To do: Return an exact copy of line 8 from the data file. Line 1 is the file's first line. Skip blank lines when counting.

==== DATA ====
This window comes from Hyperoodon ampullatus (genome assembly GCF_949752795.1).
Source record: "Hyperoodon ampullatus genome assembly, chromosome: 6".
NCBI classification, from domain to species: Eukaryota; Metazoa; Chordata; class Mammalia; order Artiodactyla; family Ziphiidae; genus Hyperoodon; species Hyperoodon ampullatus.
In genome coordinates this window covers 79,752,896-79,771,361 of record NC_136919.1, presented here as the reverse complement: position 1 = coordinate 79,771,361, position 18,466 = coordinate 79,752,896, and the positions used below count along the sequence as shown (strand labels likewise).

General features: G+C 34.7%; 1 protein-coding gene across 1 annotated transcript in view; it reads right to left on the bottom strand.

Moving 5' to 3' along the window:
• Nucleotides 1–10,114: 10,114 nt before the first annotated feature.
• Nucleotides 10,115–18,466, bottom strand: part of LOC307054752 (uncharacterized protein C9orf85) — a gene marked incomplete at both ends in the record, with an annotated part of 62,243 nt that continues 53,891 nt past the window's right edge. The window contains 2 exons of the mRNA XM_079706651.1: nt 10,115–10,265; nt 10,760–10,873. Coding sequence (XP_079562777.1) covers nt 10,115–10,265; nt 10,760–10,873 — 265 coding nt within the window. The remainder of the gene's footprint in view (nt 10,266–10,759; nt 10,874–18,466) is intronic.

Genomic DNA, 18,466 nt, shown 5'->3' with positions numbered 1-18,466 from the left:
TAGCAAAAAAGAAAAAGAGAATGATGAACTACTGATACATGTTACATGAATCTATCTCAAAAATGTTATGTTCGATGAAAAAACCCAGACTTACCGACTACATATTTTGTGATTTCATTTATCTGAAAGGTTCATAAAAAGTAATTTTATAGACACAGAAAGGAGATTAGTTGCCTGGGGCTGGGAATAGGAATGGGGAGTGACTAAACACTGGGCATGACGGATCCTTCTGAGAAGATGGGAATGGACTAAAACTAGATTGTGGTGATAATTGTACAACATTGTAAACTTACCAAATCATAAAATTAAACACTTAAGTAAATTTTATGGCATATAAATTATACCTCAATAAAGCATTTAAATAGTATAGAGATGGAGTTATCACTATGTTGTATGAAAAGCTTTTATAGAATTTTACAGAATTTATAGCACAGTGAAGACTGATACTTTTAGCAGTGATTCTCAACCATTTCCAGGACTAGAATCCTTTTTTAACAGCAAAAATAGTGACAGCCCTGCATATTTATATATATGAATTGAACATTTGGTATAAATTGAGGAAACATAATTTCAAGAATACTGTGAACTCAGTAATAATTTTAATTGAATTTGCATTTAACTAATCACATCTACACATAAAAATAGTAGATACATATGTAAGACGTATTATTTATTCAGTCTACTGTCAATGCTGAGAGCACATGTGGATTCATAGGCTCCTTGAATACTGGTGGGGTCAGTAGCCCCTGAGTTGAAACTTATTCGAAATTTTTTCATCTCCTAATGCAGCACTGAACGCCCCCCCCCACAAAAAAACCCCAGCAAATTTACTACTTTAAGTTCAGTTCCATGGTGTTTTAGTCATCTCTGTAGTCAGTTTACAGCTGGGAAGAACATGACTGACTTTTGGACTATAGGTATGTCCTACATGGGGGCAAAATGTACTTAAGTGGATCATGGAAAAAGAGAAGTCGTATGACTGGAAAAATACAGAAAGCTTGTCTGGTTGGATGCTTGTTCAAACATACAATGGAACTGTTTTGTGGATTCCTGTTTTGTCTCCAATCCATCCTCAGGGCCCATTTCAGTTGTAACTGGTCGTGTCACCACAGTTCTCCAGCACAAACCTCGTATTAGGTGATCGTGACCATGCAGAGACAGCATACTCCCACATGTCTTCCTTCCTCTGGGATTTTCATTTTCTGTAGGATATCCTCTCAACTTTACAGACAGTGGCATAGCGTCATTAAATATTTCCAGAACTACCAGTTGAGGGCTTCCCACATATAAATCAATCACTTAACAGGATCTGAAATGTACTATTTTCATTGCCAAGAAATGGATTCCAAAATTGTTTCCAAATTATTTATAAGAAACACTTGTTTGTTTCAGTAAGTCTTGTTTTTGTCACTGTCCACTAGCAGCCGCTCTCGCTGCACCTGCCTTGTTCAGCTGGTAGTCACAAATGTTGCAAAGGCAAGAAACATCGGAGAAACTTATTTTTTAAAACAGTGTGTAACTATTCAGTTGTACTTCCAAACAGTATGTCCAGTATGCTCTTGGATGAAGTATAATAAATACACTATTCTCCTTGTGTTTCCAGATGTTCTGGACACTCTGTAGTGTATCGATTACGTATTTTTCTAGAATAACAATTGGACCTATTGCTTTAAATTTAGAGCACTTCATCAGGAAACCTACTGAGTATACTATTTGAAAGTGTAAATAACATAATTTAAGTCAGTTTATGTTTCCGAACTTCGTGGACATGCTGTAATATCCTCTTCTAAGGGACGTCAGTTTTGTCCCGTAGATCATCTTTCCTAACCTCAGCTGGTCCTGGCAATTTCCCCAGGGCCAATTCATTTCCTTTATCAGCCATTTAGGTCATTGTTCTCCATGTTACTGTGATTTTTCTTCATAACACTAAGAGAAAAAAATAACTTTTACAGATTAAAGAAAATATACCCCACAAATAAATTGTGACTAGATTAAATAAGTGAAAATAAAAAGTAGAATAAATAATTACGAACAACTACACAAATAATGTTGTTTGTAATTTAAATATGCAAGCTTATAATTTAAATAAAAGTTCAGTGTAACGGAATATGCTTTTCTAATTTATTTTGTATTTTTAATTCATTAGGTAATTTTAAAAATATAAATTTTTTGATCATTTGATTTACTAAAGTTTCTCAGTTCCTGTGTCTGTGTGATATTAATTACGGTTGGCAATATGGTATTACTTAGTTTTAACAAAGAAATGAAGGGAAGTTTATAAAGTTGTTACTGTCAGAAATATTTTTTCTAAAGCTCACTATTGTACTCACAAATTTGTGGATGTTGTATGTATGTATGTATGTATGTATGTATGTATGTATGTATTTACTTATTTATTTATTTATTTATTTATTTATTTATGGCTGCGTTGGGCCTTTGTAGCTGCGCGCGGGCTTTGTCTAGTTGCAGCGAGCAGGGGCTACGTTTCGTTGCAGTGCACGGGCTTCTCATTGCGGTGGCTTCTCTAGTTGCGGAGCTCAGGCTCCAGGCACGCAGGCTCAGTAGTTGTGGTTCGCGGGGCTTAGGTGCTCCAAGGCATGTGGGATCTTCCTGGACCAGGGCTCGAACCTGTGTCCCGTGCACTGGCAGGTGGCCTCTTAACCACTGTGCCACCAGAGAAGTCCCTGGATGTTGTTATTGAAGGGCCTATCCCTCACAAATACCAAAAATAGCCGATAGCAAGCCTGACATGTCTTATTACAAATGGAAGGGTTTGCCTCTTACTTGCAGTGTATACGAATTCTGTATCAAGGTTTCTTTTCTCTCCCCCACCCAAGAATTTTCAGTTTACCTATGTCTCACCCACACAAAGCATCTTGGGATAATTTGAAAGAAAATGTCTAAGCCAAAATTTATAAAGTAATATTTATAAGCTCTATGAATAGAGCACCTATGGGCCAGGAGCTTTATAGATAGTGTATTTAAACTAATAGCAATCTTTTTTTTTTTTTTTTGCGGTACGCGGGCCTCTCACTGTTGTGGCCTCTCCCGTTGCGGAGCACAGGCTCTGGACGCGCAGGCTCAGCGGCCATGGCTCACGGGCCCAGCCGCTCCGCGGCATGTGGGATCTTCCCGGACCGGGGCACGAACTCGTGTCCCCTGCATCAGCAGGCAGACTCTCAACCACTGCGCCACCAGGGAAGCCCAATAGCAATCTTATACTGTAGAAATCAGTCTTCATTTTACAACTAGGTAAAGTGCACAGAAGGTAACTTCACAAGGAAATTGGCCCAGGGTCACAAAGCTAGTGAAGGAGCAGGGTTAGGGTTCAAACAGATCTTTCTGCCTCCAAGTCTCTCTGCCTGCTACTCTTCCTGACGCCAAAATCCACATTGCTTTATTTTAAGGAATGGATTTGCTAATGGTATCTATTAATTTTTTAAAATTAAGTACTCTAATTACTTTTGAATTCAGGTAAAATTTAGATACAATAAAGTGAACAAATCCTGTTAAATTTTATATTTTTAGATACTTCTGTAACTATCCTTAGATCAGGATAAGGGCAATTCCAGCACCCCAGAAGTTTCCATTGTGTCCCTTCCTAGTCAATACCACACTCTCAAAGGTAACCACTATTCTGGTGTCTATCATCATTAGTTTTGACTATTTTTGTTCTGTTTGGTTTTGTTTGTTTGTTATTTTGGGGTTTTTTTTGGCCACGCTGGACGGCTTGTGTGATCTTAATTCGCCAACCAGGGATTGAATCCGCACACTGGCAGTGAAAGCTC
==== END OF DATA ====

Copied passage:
• Nucleotides 10,115–18,466, bottom strand: part of LOC307054752 (uncharacterized protein C9orf85) — a gene marked incomplete at both ends in the record, with an annotated part of 62,243 nt that continues 53,891 nt past the window's right edge. The window contains 2 exons of the mRNA XM_079706651.1: nt 10,115–10,265; nt 10,760–10,873. Coding sequence (XP_079562777.1) covers nt 10,115–10,265; nt 10,760–10,873 — 265 coding nt within the window. The remainder of the gene's footprint in view (nt 10,266–10,759; nt 10,874–18,466) is intronic.